That night, Best Beloved, they ate wild sheep roasted on the hot stones, flavoured with wild garlic and wild pepper, and wild duck stuffed with wild rice and wild fenugreek and wild coriander; and marrow-bones of wild oxen; and wild cherries, and wild granadillas. Then the Man went to sleep in front of the fire ever so happy; but the Woman sat up, combing her hair.

She took the bone of the shoulder of mutton – the big fat blade-bone – and she looked at the wonderful marks on it, and she threw more wood on the fire, and she made a Magic. She made the First Singing Magic in the world.

… Wild Dog lifted up his wild nose and smelled the smell of roast mutton, and said, ‘I will go up and see and look, and say; for I think it is good. Cat, come with me.’

“Nenni!’ said the Cat. ‘I am the Cat who walks by himself, and all places are alike to me. I will not come.’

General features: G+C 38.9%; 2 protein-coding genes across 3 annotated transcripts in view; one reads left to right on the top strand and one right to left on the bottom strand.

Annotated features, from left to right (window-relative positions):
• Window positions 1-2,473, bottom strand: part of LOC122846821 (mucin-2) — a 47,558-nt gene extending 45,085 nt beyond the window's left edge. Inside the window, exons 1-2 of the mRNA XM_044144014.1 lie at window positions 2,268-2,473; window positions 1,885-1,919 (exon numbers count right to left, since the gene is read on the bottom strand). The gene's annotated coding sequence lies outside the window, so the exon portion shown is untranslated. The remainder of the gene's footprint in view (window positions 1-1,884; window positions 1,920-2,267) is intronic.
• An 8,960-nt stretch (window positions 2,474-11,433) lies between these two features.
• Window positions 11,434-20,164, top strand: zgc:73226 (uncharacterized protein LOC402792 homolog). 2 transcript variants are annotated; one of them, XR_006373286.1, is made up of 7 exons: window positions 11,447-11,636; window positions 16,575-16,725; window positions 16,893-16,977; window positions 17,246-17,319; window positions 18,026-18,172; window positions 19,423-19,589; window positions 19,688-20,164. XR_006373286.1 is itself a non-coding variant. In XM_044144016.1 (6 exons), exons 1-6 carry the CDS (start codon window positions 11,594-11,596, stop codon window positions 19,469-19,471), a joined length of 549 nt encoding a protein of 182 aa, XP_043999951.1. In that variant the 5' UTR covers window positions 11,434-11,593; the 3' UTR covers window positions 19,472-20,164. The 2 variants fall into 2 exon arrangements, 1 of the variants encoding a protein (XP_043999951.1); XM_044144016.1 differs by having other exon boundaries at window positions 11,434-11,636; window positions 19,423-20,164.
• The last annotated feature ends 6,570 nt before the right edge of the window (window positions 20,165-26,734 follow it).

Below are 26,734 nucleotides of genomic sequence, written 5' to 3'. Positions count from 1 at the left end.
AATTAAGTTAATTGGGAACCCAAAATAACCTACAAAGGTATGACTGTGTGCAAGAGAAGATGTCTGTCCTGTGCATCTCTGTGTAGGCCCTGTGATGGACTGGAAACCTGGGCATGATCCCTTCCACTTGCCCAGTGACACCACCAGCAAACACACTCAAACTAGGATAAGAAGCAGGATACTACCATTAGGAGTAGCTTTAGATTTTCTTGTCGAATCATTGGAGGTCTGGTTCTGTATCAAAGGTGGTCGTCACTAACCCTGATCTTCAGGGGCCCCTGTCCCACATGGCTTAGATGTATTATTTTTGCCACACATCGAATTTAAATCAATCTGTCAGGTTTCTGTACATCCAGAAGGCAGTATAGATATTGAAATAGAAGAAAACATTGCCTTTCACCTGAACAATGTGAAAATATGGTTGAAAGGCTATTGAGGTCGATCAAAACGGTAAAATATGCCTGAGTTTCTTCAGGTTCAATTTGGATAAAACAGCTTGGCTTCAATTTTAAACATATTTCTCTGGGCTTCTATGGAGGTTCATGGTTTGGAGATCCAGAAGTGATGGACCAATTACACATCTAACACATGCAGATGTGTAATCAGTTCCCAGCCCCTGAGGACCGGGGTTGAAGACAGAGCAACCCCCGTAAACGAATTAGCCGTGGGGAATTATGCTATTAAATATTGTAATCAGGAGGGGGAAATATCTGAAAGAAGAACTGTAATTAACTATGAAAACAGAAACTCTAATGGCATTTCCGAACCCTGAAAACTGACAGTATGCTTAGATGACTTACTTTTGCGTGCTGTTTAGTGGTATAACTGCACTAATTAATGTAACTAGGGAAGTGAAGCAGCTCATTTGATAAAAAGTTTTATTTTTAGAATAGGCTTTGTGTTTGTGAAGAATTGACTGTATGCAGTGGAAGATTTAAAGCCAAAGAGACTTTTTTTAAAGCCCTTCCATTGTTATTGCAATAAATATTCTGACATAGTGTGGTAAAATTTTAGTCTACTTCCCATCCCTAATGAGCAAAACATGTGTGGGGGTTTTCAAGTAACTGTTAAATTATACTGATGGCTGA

‘Then we can never be friends again,’ said Wild Dog, and he trotted off to the Cave.”

“Sonata in G Minor” K30 “The Cat’s Fugue” by Domenico Scarlatti, performed by Racha Arodaky:


“The Elephant’s Child”

“In the High and Far-Off Times the Elephant, O Best Beloved, had no trunk. He had only a blackish, bulgy nose, as big as a boot, that he could wriggle about from side to side; but he couldn’t pick up things with it.  But there was one Elephant – a new Elephant – an Elephant’s Child who was full of ‘satiable curiosity, and that means he asked ever so many questions. As he lived in Africa, and he filled all Africa with his ‘satiable’ curiosities.

… Then the Elephant’s Child grew all breathless, and panted, and kneeled down on the bank and said, ‘You are the very person I have been looking for all these long days. Will you please tell me what you have for dinner?’

‘Come hither, Little One’, said the Crocodile, ‘and I will whisper.’

Then the Elephant’s Child put his head down close to the Crocodile’s musky, tusky mouth, and the Crocodile caught him by his little nose, which up to that very week, day, hour, and minute, had been no bigger than a boot, though much more useful.